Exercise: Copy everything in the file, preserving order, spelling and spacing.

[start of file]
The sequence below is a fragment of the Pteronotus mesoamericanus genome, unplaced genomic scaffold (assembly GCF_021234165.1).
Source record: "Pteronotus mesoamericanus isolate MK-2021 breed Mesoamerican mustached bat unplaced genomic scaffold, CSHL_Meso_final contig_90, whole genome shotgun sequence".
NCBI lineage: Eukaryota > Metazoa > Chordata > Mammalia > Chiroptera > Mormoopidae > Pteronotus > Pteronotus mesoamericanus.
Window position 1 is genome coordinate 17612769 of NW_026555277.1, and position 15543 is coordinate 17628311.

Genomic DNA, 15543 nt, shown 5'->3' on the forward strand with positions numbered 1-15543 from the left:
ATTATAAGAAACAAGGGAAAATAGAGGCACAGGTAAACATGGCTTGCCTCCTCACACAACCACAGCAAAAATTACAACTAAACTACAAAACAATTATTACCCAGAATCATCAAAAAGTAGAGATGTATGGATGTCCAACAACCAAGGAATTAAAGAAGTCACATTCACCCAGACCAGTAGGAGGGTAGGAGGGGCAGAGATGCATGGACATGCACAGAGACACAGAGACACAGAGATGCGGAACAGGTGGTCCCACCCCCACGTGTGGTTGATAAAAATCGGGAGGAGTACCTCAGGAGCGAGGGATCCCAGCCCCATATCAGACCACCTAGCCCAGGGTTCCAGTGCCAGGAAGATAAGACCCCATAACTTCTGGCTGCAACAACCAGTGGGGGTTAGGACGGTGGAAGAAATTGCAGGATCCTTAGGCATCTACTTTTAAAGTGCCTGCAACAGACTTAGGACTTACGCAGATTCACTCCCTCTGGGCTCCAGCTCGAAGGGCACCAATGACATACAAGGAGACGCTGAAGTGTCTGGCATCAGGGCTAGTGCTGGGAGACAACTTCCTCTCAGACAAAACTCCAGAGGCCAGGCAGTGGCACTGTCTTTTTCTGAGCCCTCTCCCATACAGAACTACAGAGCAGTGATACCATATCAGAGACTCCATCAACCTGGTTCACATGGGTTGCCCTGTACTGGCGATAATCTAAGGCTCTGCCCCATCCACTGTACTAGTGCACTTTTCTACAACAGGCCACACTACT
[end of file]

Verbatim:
The sequence below is a fragment of the Pteronotus mesoamericanus genome, unplaced genomic scaffold (assembly GCF_021234165.1).
Source record: "Pteronotus mesoamericanus isolate MK-2021 breed Mesoamerican mustached bat unplaced genomic scaffold, CSHL_Meso_final contig_90, whole genome shotgun sequence".
NCBI lineage: Eukaryota > Metazoa > Chordata > Mammalia > Chiroptera > Mormoopidae > Pteronotus > Pteronotus mesoamericanus.
Window position 1 is genome coordinate 17612769 of NW_026555277.1, and position 15543 is coordinate 17628311.

Genomic DNA, 15543 nt, shown 5'->3' on the forward strand with positions numbered 1-15543 from the left:
ATTATAAGAAACAAGGGAAAATAGAGGCACAGGTAAACATGGCTTGCCTCCTCACACAACCACAGCAAAAATTACAACTAAACTACAAAACAATTATTACCCAGAATCATCAAAAAGTAGAGATGTATGGATGTCCAACAACCAAGGAATTAAAGAAGTCACATTCACCCAGACCAGTAGGAGGGTAGGAGGGGCAGAGATGCATGGACATGCACAGAGACACAGAGACACAGAGATGCGGAACAGGTGGTCCCACCCCCACGTGTGGTTGATAAAAATCGGGAGGAGTACCTCAGGAGCGAGGGATCCCAGCCCCATATCAGACCACCTAGCCCAGGGTTCCAGTGCCAGGAAGATAAGACCCCATAACTTCTGGCTGCAACAACCAGTGGGGGTTAGGACGGTGGAAGAAATTGCAGGATCCTTAGGCATCTACTTTTAAAGTGCCTGCAACAGACTTAGGACTTACGCAGATTCACTCCCTCTGGGCTCCAGCTCGAAGGGCACCAATGACATACAAGGAGACGCTGAAGTGTCTGGCATCAGGGCTAGTGCTGGGAGACAACTTCCTCTCAGACAAAACTCCAGAGGCCAGGCAGTGGCACTGTCTTTTTCTGAGCCCTCTCCCATACAGAACTACAGAGCAGTGATACCATATCAGAGACTCCATCAACCTGGTTCACATGGGTTGCCCTGTACTGGCGATAATCTAAGGCTCTGCCCCATCCACTGTACTAGTGCACTTTTCTACAACAGGCCACACTACT